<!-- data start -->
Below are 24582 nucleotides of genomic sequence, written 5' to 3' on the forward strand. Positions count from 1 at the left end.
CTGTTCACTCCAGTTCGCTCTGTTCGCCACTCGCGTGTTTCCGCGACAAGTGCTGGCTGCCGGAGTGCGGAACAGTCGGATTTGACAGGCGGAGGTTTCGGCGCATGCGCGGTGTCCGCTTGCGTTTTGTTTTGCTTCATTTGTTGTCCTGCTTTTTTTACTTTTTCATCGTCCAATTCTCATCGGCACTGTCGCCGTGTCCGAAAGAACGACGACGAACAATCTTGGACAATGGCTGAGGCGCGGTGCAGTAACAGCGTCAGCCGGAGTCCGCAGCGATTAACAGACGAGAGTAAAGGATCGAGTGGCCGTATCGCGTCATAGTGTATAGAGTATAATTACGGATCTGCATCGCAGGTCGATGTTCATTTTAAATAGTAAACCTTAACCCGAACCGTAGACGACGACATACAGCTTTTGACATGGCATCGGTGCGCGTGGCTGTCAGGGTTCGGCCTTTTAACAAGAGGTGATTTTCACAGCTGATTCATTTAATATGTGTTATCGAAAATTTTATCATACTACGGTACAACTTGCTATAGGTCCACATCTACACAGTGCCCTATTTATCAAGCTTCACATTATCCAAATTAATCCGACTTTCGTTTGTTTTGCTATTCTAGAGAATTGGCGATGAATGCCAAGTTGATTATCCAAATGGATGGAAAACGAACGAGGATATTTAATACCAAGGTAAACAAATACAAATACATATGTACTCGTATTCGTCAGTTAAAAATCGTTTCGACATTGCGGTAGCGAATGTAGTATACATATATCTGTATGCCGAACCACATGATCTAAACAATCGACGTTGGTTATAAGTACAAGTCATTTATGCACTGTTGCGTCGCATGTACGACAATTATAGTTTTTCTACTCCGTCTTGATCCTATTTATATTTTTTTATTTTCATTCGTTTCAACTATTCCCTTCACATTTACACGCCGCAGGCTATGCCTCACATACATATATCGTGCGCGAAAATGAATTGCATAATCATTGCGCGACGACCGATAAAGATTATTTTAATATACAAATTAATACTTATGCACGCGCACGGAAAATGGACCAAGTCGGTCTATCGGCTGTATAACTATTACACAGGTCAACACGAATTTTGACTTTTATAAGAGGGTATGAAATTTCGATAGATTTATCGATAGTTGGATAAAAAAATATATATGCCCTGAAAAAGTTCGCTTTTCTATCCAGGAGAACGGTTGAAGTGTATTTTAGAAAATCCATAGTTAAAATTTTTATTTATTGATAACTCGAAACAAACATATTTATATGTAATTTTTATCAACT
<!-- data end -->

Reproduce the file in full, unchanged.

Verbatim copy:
Below are 24582 nucleotides of genomic sequence, written 5' to 3' on the forward strand. Positions count from 1 at the left end.
CTGTTCACTCCAGTTCGCTCTGTTCGCCACTCGCGTGTTTCCGCGACAAGTGCTGGCTGCCGGAGTGCGGAACAGTCGGATTTGACAGGCGGAGGTTTCGGCGCATGCGCGGTGTCCGCTTGCGTTTTGTTTTGCTTCATTTGTTGTCCTGCTTTTTTTACTTTTTCATCGTCCAATTCTCATCGGCACTGTCGCCGTGTCCGAAAGAACGACGACGAACAATCTTGGACAATGGCTGAGGCGCGGTGCAGTAACAGCGTCAGCCGGAGTCCGCAGCGATTAACAGACGAGAGTAAAGGATCGAGTGGCCGTATCGCGTCATAGTGTATAGAGTATAATTACGGATCTGCATCGCAGGTCGATGTTCATTTTAAATAGTAAACCTTAACCCGAACCGTAGACGACGACATACAGCTTTTGACATGGCATCGGTGCGCGTGGCTGTCAGGGTTCGGCCTTTTAACAAGAGGTGATTTTCACAGCTGATTCATTTAATATGTGTTATCGAAAATTTTATCATACTACGGTACAACTTGCTATAGGTCCACATCTACACAGTGCCCTATTTATCAAGCTTCACATTATCCAAATTAATCCGACTTTCGTTTGTTTTGCTATTCTAGAGAATTGGCGATGAATGCCAAGTTGATTATCCAAATGGATGGAAAACGAACGAGGATATTTAATACCAAGGTAAACAAATACAAATACATATGTACTCGTATTCGTCAGTTAAAAATCGTTTCGACATTGCGGTAGCGAATGTAGTATACATATATCTGTATGCCGAACCACATGATCTAAACAATCGACGTTGGTTATAAGTACAAGTCATTTATGCACTGTTGCGTCGCATGTACGACAATTATAGTTTTTCTACTCCGTCTTGATCCTATTTATATTTTTTTATTTTCATTCGTTTCAACTATTCCCTTCACATTTACACGCCGCAGGCTATGCCTCACATACATATATCGTGCGCGAAAATGAATTGCATAATCATTGCGCGACGACCGATAAAGATTATTTTAATATACAAATTAATACTTATGCACGCGCACGGAAAATGGACCAAGTCGGTCTATCGGCTGTATAACTATTACACAGGTCAACACGAATTTTGACTTTTATAAGAGGGTATGAAATTTCGATAGATTTATCGATAGTTGGATAAAAAAATATATATGCCCTGAAAAAGTTCGCTTTTCTATCCAGGAGAACGGTTGAAGTGTATTTTAGAAAATCCATAGTTAAAATTTTTATTTATTGATAACTCGAAACAAACATATTTATATGTAATTTTTATCAACT